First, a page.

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    I think it is important to be aware of how we are approaching applying and the message it can send. That being said, I think this is very regional.

    In Canada teaching jobs are incredibly competitive. When asked, I still tell teachers to apply for positions outside of their subject area. I say, it is your responsibility to put your best foot forward and it is the District's responsibility to determine if you are qualified. I tell them this because our hiring processes are very regulated and there are situations where there has not been a qualified applicant. The hiring processes are very specific and, unfortunately, in those situations if Teacher A didn't apply because they weren't qualified in the subject and Teacher B did apply (even though they were not qualified), Teacher B gets it, even if the hiring team would have preferred to hire Teacher A.
    So I think the key is knowing the context of your area.
     
  8. AlwaysAttend

    AlwaysAttend Enthusiast

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    If a listing says no calls or emails about the job, would you call or email?
     
  9. mckbearcat48

    mckbearcat48 Cohort

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    LTS the year before in science was enough for the ROE to hire me. So 3 months LTS was enough for the alternative school to hire me, and I'm in my second year as the science teacher. Is it a "destination job"? Probably not, but they were willing to take a chance and it's my job to repay their confidence in spades.

    As many have stated here, the best experience in teaching is your own classroom, and sometimes, it's a circuitous route to get it. I would much rather be in the classroom I'm in now than still subbing...and most people would probably agree.
     
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  10. AlwaysAttend

    AlwaysAttend Enthusiast

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    Except the students parents if they knew you weren't qualified.
     
  11. mckbearcat48

    mckbearcat48 Cohort

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    So far I have not been apprised of any complaints since I've been a FT teacher...

    I have ELA and SS from 6-12, but the school wants me to teach science. So that's what I do.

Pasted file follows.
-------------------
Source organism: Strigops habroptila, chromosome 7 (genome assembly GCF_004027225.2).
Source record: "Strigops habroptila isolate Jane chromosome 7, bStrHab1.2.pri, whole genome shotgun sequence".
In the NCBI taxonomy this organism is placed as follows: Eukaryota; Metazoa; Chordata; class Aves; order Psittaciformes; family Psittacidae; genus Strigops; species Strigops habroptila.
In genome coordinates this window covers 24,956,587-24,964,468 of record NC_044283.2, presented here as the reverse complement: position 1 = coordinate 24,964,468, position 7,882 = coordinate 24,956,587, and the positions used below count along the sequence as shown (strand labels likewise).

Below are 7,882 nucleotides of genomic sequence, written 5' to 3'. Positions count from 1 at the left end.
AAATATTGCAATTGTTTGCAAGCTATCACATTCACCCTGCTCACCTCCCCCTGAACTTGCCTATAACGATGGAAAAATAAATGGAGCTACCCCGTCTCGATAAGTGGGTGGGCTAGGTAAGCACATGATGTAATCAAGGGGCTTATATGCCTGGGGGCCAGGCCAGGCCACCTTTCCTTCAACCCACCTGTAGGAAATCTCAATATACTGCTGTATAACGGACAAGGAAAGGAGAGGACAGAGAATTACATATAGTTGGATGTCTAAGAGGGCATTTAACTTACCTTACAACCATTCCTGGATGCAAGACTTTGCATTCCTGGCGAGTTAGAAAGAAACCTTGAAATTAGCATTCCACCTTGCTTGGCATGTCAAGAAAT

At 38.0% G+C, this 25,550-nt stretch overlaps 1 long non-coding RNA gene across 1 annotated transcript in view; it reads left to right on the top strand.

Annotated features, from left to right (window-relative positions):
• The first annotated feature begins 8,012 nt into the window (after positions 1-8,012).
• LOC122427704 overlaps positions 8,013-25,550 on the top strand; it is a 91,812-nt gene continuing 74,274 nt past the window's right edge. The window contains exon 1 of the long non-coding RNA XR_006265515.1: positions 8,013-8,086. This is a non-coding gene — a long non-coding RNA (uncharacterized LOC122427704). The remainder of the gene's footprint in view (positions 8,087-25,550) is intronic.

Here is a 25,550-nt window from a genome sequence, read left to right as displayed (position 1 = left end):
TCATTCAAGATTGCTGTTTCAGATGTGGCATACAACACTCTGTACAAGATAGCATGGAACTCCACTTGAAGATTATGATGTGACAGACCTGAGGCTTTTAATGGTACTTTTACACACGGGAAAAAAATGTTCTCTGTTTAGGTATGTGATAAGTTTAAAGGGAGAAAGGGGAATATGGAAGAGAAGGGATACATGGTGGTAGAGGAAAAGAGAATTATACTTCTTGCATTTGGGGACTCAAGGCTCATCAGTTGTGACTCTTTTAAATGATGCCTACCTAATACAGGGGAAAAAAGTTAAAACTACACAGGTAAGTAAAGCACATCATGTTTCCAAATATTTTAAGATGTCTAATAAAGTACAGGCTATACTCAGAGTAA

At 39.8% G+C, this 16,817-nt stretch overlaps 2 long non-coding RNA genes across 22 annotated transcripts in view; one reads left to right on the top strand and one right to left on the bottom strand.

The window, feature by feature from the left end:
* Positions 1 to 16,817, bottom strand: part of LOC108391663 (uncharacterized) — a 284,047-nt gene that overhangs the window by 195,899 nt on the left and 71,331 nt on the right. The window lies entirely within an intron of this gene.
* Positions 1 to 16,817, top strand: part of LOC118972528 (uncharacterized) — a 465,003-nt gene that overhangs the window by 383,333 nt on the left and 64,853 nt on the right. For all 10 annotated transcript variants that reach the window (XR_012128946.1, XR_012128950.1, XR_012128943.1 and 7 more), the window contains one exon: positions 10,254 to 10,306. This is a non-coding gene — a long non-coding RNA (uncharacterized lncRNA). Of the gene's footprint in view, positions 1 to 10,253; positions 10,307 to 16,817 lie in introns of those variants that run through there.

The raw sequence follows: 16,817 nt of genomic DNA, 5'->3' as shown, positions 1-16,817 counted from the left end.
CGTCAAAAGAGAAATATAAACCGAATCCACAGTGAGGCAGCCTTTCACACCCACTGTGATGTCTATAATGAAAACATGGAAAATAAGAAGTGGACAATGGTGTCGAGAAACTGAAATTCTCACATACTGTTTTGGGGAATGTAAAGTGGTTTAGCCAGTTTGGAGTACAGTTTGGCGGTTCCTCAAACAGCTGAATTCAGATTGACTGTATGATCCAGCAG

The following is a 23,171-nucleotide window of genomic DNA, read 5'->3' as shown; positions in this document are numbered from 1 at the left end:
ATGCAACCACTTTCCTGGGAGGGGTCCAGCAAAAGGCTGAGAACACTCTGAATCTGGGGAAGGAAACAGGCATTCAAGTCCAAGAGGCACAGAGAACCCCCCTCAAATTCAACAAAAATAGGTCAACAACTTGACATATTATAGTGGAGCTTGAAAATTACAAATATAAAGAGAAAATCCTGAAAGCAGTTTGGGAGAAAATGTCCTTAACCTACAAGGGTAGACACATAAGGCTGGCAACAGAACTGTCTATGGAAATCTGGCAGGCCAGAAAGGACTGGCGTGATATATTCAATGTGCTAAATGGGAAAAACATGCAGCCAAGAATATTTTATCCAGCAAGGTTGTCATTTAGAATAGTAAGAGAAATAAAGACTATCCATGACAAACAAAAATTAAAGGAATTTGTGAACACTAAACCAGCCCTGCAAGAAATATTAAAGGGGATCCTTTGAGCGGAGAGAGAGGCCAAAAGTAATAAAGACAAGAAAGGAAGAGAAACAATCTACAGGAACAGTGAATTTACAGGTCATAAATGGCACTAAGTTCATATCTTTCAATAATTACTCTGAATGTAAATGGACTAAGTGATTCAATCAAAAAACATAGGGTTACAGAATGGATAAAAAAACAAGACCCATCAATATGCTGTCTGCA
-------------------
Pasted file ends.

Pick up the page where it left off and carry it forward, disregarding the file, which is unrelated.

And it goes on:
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  12. AlwaysAttend

    AlwaysAttend Enthusiast

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    I could be wrong, but I believe in NJ, if a teacher is not certified to teach what they are teaching in a public school, they need to send out written notice. I might be wrong on that though. Perhaps one of the longer tenured teachers in NJ know for sure.
     
  13. AlwaysAttend

    AlwaysAttend Enthusiast

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  14. mckbearcat48

    mckbearcat48 Cohort

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    Illinois doesn't have that requirement that I know. My interviewer said that my recommendation from the science teacher I covered (at an elite Metro St. Louis district) was enough for him.
     
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  15. Leaborb192

    Leaborb192 Connoisseur

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    And what do parents say when they find out that the person in front of their child ISN'T even a teacher?! Umm... yeah it's happened. The schools do the best that they can do. If you told all this BS to Arizona's schools "You need to make sure you hire fully qualified teaching applicants,'' they'd probably laugh and say, ''You show them to us and we'll hire them!''
    No one is saying that it's an IDEAL solution for an ELA teacher to teach Science... but if it's that vs. someone who isn't even a teacher... yeah we go back to what I said before.
     
  16. Leaborb192

    Leaborb192 Connoisseur

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    I think parents look at from the POV that if the school trusts you, they will too, unless you give them a reason not to.
    :)
     
  17. AlwaysAttend

    AlwaysAttend Enthusiast

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    With all due respect, the students would be better served by a substitue teacher serving as a class monitor, kahn academy videos, assessments created by a testing company designed to produce useful data, and a small group of highly trained resource teachers for pullout based on the data.